Pandemic has increased loneliness more for women than men, research finds

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Researchers found a significant increase in loneliness and a decrease in feelings of friendship during the pandemic, with disproportionate negative effects among women and those with poorer health, according to a study published Feb. 20 in Social Science & Medicine.

Researchers with Rochester, Minn.-based Mayo Clinic compared survey results from 1,996 patients who completed a questionnaire in February 2018 and again during the stay-at-home orders across much of the U.S. in May 2020. The questions were split into six areas of support: emotional, logistical, friendship, loneliness, perceived rejection and perceived hostility.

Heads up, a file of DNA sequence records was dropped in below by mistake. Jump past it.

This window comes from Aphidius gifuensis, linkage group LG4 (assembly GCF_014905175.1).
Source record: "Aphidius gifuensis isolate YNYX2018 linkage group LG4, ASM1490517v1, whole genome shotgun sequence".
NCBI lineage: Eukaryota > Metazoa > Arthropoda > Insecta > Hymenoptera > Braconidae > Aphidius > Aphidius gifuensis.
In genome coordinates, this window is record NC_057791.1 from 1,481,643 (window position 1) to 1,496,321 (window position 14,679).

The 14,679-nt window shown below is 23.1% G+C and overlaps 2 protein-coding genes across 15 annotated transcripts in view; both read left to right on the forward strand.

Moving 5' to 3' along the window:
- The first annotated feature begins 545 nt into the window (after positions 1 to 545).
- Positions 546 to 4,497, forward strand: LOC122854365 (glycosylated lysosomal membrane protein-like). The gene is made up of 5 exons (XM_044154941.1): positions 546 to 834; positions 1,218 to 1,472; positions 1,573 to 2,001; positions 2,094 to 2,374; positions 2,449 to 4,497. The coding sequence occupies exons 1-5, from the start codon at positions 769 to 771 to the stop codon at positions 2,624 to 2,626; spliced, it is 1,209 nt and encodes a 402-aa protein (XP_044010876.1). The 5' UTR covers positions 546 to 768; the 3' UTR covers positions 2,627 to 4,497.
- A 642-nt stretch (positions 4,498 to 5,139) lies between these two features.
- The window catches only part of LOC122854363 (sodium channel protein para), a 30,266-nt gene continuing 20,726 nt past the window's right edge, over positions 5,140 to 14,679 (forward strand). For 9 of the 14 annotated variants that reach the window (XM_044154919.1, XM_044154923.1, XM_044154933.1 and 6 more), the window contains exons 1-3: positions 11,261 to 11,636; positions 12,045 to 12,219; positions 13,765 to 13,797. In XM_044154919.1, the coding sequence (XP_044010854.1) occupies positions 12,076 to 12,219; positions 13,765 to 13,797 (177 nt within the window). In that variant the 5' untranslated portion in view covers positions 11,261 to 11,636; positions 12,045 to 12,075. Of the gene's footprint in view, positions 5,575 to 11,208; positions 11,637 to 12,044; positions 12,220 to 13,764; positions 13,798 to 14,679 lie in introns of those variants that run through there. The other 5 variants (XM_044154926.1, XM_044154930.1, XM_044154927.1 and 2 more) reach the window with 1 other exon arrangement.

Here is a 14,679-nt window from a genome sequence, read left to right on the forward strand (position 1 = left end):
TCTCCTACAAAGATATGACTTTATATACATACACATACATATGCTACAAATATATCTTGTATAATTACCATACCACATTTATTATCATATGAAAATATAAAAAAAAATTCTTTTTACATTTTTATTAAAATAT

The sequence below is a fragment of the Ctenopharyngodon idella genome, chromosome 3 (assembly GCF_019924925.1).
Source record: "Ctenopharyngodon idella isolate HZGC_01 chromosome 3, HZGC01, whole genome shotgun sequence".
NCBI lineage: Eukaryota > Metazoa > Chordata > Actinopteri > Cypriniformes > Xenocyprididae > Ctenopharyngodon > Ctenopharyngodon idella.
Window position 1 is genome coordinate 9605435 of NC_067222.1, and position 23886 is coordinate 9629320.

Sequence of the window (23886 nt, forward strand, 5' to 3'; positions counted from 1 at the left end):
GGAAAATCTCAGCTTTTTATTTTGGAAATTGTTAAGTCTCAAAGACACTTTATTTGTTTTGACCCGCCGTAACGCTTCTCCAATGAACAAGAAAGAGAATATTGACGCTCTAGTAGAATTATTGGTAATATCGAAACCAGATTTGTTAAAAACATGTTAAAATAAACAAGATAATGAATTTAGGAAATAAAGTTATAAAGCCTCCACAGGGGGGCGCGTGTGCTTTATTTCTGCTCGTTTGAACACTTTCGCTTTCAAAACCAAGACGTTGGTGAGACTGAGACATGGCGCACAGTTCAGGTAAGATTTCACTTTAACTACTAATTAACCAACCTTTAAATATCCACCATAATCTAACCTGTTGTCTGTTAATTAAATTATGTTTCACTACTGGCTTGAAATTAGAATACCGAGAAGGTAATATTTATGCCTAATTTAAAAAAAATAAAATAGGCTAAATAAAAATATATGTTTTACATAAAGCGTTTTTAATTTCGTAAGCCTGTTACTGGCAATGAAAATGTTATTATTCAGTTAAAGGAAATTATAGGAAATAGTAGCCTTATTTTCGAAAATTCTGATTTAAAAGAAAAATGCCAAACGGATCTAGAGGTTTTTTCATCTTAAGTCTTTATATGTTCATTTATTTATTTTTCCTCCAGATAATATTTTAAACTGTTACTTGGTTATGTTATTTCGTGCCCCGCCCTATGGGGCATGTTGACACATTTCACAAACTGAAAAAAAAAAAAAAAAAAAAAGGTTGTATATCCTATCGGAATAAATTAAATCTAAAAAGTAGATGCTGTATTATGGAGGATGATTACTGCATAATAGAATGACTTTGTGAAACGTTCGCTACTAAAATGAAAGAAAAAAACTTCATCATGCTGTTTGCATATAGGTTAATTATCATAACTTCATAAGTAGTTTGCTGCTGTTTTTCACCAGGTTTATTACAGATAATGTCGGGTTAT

Women reported higher levels of loneliness during the pandemic compared to men. The largest change in areas of support was a decrease in friendships, followed by an increase in loneliness.

Additionally, individuals with more health problems may experience the greatest negative effect on emotional support during significant social change, said Jon Ebbert, MD, an internal medicine physician and senior author of the study. 

However, researchers did note an increase in emotional and logistical support, and a decrease in perceived hostility. 

 

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